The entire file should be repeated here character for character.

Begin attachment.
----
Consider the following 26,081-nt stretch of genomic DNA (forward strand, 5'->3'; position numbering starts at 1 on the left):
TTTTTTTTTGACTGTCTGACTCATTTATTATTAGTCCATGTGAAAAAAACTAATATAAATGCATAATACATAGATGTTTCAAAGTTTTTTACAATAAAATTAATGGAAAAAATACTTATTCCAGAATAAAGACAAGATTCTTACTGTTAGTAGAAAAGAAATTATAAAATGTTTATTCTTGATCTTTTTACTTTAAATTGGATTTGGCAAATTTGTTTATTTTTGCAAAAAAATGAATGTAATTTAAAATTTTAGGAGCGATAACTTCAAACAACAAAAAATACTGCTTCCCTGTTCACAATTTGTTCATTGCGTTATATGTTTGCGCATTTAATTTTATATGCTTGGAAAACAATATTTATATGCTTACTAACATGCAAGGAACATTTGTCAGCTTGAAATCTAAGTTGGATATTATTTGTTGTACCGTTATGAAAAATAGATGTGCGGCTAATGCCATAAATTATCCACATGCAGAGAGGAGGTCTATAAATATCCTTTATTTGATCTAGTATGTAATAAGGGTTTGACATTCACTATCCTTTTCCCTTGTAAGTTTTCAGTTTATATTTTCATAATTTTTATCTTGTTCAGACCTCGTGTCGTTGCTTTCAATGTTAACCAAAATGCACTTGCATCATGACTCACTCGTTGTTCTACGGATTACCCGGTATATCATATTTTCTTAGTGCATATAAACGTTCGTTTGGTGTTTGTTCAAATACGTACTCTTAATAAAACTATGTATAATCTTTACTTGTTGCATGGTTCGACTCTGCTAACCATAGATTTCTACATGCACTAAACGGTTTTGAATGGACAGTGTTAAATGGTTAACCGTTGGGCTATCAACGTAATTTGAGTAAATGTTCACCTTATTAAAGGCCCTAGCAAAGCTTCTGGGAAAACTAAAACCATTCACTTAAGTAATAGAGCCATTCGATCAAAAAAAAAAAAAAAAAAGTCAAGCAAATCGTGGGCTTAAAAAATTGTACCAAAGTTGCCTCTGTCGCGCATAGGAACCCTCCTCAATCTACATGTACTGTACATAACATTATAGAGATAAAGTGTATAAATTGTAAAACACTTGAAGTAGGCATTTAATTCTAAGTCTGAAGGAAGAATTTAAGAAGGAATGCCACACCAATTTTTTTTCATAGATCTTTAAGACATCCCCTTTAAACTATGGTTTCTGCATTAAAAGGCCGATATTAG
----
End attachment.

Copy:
Consider the following 26,081-nt stretch of genomic DNA (forward strand, 5'->3'; position numbering starts at 1 on the left):
TTTTTTTTTGACTGTCTGACTCATTTATTATTAGTCCATGTGAAAAAAACTAATATAAATGCATAATACATAGATGTTTCAAAGTTTTTTACAATAAAATTAATGGAAAAAATACTTATTCCAGAATAAAGACAAGATTCTTACTGTTAGTAGAAAAGAAATTATAAAATGTTTATTCTTGATCTTTTTACTTTAAATTGGATTTGGCAAATTTGTTTATTTTTGCAAAAAAATGAATGTAATTTAAAATTTTAGGAGCGATAACTTCAAACAACAAAAAATACTGCTTCCCTGTTCACAATTTGTTCATTGCGTTATATGTTTGCGCATTTAATTTTATATGCTTGGAAAACAATATTTATATGCTTACTAACATGCAAGGAACATTTGTCAGCTTGAAATCTAAGTTGGATATTATTTGTTGTACCGTTATGAAAAATAGATGTGCGGCTAATGCCATAAATTATCCACATGCAGAGAGGAGGTCTATAAATATCCTTTATTTGATCTAGTATGTAATAAGGGTTTGACATTCACTATCCTTTTCCCTTGTAAGTTTTCAGTTTATATTTTCATAATTTTTATCTTGTTCAGACCTCGTGTCGTTGCTTTCAATGTTAACCAAAATGCACTTGCATCATGACTCACTCGTTGTTCTACGGATTACCCGGTATATCATATTTTCTTAGTGCATATAAACGTTCGTTTGGTGTTTGTTCAAATACGTACTCTTAATAAAACTATGTATAATCTTTACTTGTTGCATGGTTCGACTCTGCTAACCATAGATTTCTACATGCACTAAACGGTTTTGAATGGACAGTGTTAAATGGTTAACCGTTGGGCTATCAACGTAATTTGAGTAAATGTTCACCTTATTAAAGGCCCTAGCAAAGCTTCTGGGAAAACTAAAACCATTCACTTAAGTAATAGAGCCATTCGATCAAAAAAAAAAAAAAAAAAGTCAAGCAAATCGTGGGCTTAAAAAATTGTACCAAAGTTGCCTCTGTCGCGCATAGGAACCCTCCTCAATCTACATGTACTGTACATAACATTATAGAGATAAAGTGTATAAATTGTAAAACACTTGAAGTAGGCATTTAATTCTAAGTCTGAAGGAAGAATTTAAGAAGGAATGCCACACCAATTTTTTTTCATAGATCTTTAAGACATCCCCTTTAAACTATGGTTTCTGCATTAAAAGGCCGATATTAG